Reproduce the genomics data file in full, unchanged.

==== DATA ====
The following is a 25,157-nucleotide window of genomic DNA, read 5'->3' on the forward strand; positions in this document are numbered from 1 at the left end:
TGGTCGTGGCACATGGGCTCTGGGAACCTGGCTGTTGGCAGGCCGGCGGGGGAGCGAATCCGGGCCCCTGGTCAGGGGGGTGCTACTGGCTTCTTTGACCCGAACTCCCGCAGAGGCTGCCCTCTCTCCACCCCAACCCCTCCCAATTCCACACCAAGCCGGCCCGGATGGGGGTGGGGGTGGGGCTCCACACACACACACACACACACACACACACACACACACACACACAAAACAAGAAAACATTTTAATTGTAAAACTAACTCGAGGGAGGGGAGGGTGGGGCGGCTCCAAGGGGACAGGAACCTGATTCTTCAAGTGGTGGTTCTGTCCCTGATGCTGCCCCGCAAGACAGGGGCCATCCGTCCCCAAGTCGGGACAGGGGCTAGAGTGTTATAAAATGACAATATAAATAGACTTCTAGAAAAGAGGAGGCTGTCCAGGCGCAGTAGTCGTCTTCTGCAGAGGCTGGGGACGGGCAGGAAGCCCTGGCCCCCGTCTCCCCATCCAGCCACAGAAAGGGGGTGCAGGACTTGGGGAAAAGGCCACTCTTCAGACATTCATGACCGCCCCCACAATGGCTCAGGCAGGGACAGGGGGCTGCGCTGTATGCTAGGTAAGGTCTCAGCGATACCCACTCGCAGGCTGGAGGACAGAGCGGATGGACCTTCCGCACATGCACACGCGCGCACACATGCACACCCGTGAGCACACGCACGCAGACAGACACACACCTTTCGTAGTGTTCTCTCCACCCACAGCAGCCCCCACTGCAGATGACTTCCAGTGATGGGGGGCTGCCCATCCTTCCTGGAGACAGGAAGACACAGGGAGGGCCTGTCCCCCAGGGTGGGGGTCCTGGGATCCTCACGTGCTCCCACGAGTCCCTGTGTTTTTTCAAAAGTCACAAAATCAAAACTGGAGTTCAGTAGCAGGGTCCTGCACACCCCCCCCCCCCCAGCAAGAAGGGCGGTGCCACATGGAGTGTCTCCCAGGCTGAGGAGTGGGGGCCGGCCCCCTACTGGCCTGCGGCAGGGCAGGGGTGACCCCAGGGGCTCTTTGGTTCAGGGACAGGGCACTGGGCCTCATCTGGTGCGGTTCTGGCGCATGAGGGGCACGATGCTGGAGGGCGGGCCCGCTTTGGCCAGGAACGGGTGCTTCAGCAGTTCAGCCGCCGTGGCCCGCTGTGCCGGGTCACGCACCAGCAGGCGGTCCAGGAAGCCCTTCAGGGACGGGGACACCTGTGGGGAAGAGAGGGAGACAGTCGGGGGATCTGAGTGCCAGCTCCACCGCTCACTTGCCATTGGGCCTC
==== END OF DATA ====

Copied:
The following is a 25,157-nucleotide window of genomic DNA, read 5'->3' on the forward strand; positions in this document are numbered from 1 at the left end:
TGGTCGTGGCACATGGGCTCTGGGAACCTGGCTGTTGGCAGGCCGGCGGGGGAGCGAATCCGGGCCCCTGGTCAGGGGGGTGCTACTGGCTTCTTTGACCCGAACTCCCGCAGAGGCTGCCCTCTCTCCACCCCAACCCCTCCCAATTCCACACCAAGCCGGCCCGGATGGGGGTGGGGGTGGGGCTCCACACACACACACACACACACACACACACACACACACACACACAAAACAAGAAAACATTTTAATTGTAAAACTAACTCGAGGGAGGGGAGGGTGGGGCGGCTCCAAGGGGACAGGAACCTGATTCTTCAAGTGGTGGTTCTGTCCCTGATGCTGCCCCGCAAGACAGGGGCCATCCGTCCCCAAGTCGGGACAGGGGCTAGAGTGTTATAAAATGACAATATAAATAGACTTCTAGAAAAGAGGAGGCTGTCCAGGCGCAGTAGTCGTCTTCTGCAGAGGCTGGGGACGGGCAGGAAGCCCTGGCCCCCGTCTCCCCATCCAGCCACAGAAAGGGGGTGCAGGACTTGGGGAAAAGGCCACTCTTCAGACATTCATGACCGCCCCCACAATGGCTCAGGCAGGGACAGGGGGCTGCGCTGTATGCTAGGTAAGGTCTCAGCGATACCCACTCGCAGGCTGGAGGACAGAGCGGATGGACCTTCCGCACATGCACACGCGCGCACACATGCACACCCGTGAGCACACGCACGCAGACAGACACACACCTTTCGTAGTGTTCTCTCCACCCACAGCAGCCCCCACTGCAGATGACTTCCAGTGATGGGGGGCTGCCCATCCTTCCTGGAGACAGGAAGACACAGGGAGGGCCTGTCCCCCAGGGTGGGGGTCCTGGGATCCTCACGTGCTCCCACGAGTCCCTGTGTTTTTTCAAAAGTCACAAAATCAAAACTGGAGTTCAGTAGCAGGGTCCTGCACACCCCCCCCCCCCCAGCAAGAAGGGCGGTGCCACATGGAGTGTCTCCCAGGCTGAGGAGTGGGGGCCGGCCCCCTACTGGCCTGCGGCAGGGCAGGGGTGACCCCAGGGGCTCTTTGGTTCAGGGACAGGGCACTGGGCCTCATCTGGTGCGGTTCTGGCGCATGAGGGGCACGATGCTGGAGGGCGGGCCCGCTTTGGCCAGGAACGGGTGCTTCAGCAGTTCAGCCGCCGTGGCCCGCTGTGCCGGGTCACGCACCAGCAGGCGGTCCAGGAAGCCCTTCAGGGACGGGGACACCTGTGGGGAAGAGAGGGAGACAGTCGGGGGATCTGAGTGCCAGCTCCACCGCTCACTTGCCATTGGGCCTC